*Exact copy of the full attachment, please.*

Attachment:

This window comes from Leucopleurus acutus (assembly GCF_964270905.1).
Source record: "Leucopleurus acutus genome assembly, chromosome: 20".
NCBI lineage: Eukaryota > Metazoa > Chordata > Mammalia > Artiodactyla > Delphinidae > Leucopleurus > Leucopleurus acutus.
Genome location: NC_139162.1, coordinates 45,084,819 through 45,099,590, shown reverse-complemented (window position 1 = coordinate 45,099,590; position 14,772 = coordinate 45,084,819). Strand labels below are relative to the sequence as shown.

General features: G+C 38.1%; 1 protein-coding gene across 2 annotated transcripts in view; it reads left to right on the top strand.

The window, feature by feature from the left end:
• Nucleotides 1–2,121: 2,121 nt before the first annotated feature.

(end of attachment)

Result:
This window comes from Leucopleurus acutus (assembly GCF_964270905.1).
Source record: "Leucopleurus acutus genome assembly, chromosome: 20".
NCBI lineage: Eukaryota > Metazoa > Chordata > Mammalia > Artiodactyla > Delphinidae > Leucopleurus > Leucopleurus acutus.
Genome location: NC_139162.1, coordinates 45,084,819 through 45,099,590, shown reverse-complemented (window position 1 = coordinate 45,099,590; position 14,772 = coordinate 45,084,819). Strand labels below are relative to the sequence as shown.

General features: G+C 38.1%; 1 protein-coding gene across 2 annotated transcripts in view; it reads left to right on the top strand.

The window, feature by feature from the left end:
• Nucleotides 1–2,121: 2,121 nt before the first annotated feature.